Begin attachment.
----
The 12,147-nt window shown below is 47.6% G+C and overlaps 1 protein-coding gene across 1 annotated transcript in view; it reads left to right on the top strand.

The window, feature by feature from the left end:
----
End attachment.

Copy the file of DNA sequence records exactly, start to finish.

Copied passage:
The 12,147-nt window shown below is 47.6% G+C and overlaps 1 protein-coding gene across 1 annotated transcript in view; it reads left to right on the top strand.

The window, feature by feature from the left end: